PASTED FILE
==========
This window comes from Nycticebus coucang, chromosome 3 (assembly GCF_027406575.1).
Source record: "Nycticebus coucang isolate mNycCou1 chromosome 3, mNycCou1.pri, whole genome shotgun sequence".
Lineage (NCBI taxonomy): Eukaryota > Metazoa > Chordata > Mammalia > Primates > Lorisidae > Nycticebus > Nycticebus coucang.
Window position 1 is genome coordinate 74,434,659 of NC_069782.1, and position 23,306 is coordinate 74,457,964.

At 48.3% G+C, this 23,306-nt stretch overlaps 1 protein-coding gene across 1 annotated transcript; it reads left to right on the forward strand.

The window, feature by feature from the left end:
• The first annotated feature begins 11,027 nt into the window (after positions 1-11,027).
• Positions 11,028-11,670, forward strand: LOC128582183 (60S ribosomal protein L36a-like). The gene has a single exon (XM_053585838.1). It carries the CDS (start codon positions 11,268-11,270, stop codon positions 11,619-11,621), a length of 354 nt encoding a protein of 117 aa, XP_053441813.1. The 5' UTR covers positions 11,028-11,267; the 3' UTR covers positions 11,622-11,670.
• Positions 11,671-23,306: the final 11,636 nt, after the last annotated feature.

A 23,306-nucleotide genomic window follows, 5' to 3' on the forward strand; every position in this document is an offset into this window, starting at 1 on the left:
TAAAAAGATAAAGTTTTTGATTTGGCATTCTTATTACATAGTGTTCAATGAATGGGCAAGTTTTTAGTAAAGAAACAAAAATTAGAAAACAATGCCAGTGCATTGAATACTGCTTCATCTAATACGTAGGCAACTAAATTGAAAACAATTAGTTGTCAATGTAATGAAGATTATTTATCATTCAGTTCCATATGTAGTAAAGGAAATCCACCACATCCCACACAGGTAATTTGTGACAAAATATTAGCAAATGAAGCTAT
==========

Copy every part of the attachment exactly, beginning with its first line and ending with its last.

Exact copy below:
This window comes from Nycticebus coucang, chromosome 3 (assembly GCF_027406575.1).
Source record: "Nycticebus coucang isolate mNycCou1 chromosome 3, mNycCou1.pri, whole genome shotgun sequence".
Lineage (NCBI taxonomy): Eukaryota > Metazoa > Chordata > Mammalia > Primates > Lorisidae > Nycticebus > Nycticebus coucang.
Window position 1 is genome coordinate 74,434,659 of NC_069782.1, and position 23,306 is coordinate 74,457,964.

At 48.3% G+C, this 23,306-nt stretch overlaps 1 protein-coding gene across 1 annotated transcript; it reads left to right on the forward strand.

The window, feature by feature from the left end:
• The first annotated feature begins 11,027 nt into the window (after positions 1-11,027).
• Positions 11,028-11,670, forward strand: LOC128582183 (60S ribosomal protein L36a-like). The gene has a single exon (XM_053585838.1). It carries the CDS (start codon positions 11,268-11,270, stop codon positions 11,619-11,621), a length of 354 nt encoding a protein of 117 aa, XP_053441813.1. The 5' UTR covers positions 11,028-11,267; the 3' UTR covers positions 11,622-11,670.
• Positions 11,671-23,306: the final 11,636 nt, after the last annotated feature.

A 23,306-nucleotide genomic window follows, 5' to 3' on the forward strand; every position in this document is an offset into this window, starting at 1 on the left:
TAAAAAGATAAAGTTTTTGATTTGGCATTCTTATTACATAGTGTTCAATGAATGGGCAAGTTTTTAGTAAAGAAACAAAAATTAGAAAACAATGCCAGTGCATTGAATACTGCTTCATCTAATACGTAGGCAACTAAATTGAAAACAATTAGTTGTCAATGTAATGAAGATTATTTATCATTCAGTTCCATATGTAGTAAAGGAAATCCACCACATCCCACACAGGTAATTTGTGACAAAATATTAGCAAATGAAGCTAT